United States District Court, D. Colorado
THE STEEPLECHASE II CONDOMINIUM ASSOCIATION, INC., a Colorado non-profit corporation, Plaintiff,
THE TRAVELERS INDEMNITY COMPANY, a foreign corporation, Defendant.
A. BRIMMER UNITED STATES DISTRICT JUDGE.
matter is before the Court on Plaintiff's Motion for
Partial Summary Judgment [Docket No. 31], Travelers Indemnity
Company's Motion for Summary Judgment [Docket No. 35],
and Defendant Travelers Indemnity Company's Motion to
Exclude Testimony Under Fed.R.Evid. 702 [Docket No. 45]. The
Court has jurisdiction pursuant to 28 U.S.C. § 1332.
case involves a dispute between the parties over payment of
plaintiff's insurance claim for hail damage. Plaintiff is
a homeowner's association located in Littleton, Colorado.
Docket No. 1 at 2, ¶ 5. At all times relevant to this
action, plaintiff held an insurance policy with defendant.
Docket No. 35 at 3, ¶ 3. The policy includes a provision
stating that “[n]o one may bring a legal action against
[defendant] under this policy unless . . . [t]he action is
brought . . . within 2 years after the date on which the
direct physical loss or damage occurred.” Docket No. 36
at 5, ¶ 20.
14, 2014, plaintiff's property suffered damage as the
result of a hail and wind storm. Docket No. 35 at 3, ¶
2; Docket No. 31 at 2, ¶ 1 (indicating date of loss of
June 14, 2014). As early as July 28, 2014, plaintiff believed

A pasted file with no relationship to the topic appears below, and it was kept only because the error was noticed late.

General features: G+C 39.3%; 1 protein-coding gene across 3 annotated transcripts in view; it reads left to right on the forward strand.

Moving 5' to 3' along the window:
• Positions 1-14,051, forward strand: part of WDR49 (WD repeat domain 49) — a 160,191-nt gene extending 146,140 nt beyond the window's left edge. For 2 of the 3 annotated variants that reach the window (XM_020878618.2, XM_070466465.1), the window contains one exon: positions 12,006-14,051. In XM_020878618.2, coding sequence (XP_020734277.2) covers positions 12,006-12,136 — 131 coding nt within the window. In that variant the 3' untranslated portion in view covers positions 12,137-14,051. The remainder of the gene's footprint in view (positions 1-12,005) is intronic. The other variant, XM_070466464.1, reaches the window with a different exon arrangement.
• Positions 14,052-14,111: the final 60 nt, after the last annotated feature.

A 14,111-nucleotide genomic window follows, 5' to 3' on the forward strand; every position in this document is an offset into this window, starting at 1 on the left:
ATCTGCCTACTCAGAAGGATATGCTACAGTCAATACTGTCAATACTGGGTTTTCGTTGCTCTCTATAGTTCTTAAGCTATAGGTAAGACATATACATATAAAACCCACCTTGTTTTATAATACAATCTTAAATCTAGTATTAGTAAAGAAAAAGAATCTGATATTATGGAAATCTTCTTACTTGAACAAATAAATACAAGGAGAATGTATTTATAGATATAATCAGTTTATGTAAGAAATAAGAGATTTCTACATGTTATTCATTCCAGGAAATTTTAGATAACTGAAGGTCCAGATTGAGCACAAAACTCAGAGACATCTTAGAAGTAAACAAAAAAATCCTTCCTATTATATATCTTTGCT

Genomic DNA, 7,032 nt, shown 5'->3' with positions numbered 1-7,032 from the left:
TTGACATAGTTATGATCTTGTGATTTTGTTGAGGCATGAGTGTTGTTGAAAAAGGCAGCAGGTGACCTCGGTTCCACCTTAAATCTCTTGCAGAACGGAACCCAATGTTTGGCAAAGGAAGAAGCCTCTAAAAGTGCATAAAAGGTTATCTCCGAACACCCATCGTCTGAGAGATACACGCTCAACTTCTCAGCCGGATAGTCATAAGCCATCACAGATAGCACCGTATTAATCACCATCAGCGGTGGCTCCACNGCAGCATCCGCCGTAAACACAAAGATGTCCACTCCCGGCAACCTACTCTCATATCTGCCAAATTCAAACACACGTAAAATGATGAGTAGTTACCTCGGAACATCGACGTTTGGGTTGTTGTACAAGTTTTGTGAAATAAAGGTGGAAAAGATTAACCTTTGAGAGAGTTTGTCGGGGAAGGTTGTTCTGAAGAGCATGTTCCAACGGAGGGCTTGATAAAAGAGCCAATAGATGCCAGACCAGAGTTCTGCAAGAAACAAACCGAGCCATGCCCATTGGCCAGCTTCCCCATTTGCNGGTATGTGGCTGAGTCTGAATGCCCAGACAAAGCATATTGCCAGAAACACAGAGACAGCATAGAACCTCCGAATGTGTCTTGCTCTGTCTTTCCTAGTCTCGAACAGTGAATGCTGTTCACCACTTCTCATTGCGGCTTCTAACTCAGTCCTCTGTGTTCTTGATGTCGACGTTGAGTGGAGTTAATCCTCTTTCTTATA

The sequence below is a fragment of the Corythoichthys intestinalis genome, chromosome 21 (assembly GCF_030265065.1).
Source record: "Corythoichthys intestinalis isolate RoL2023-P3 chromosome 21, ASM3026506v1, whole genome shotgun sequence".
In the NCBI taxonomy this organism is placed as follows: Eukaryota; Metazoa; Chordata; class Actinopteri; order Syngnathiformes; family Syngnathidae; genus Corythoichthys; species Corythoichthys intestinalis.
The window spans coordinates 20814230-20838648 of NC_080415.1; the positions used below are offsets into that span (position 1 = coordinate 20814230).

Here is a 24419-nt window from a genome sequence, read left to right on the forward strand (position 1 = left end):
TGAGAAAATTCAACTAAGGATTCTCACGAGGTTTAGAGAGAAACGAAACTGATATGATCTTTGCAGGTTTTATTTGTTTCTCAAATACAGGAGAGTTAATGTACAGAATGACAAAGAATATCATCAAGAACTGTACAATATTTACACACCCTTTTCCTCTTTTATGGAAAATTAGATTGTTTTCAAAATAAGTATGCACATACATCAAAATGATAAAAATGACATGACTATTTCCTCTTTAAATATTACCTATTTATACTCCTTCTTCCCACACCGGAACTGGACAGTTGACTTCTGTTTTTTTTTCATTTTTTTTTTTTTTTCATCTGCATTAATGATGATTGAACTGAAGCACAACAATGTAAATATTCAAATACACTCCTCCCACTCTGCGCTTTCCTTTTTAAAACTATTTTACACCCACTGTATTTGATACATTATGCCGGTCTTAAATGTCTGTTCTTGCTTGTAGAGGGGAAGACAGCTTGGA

that it was owed a full roof replacement due to significant
hail damage. Docket No. 35 at 5, ¶ 11. Plaintiff filed a
claim with defendant on or about August 8, 2014. Docket No.
31 at 2, ¶ 2. Altitude Property Claims, defendant's
third-party adjuster, performed an inspection of the
property's roofs and subsequently provided a report of
damages on August 29, 2014. Docket No. 31 at 3, ¶ 3. The
report found a total of seven wind-damaged shingles and hail
damage to the metal vent caps on all eight buildings.
Id.; Docket No. 35 at 3, ¶ 6. The report
further noted that the roofs had prior shingle repairs that
did not match the original shingles. Docket No. 35 at 3,
¶ 6. Plaintiff's representative, Bryan Gramke of
Heritage Roofing, was present and agreed with Altitude's
assessment. Docket No. 35 at 4, ¶ 7.
September 5, 2014, defendant sent plaintiff a letter with its
estimate, which did not include a full replacement of the
roofs and was below plaintiff's deductible. Docket No. 31
at 3, ¶ 4. Plaintiff's board knew of the denial of
the full roof replacement that fall. Docket No. 35 at 5,
¶ 12. On January 23, 2015, Heritage informed defendant
that the original shingles were unavailable to replace the
damaged shingles. Docket No. 35 at 5, ¶ 14. Defendant
responded that it would not pay for a full removal and
replacement of the property's roofs, and that the
shingles could be replaced using a similar shingle.
Id. at 5-6, ¶ 15. Heritage subsequently
informed plaintiff of defendant's coverage decision.
Id. at 6, ¶ 16. After Heritage repaired the
roofs in March 2015, defendant issued payment to plaintiff in
August 2015 for the recoverable depreciation. Id.,
September 26, 2016, plaintiff hired a public adjuster, Scott
Benglen. Docket No. 31 at 3, ¶ 7. Mr. Benglen sent a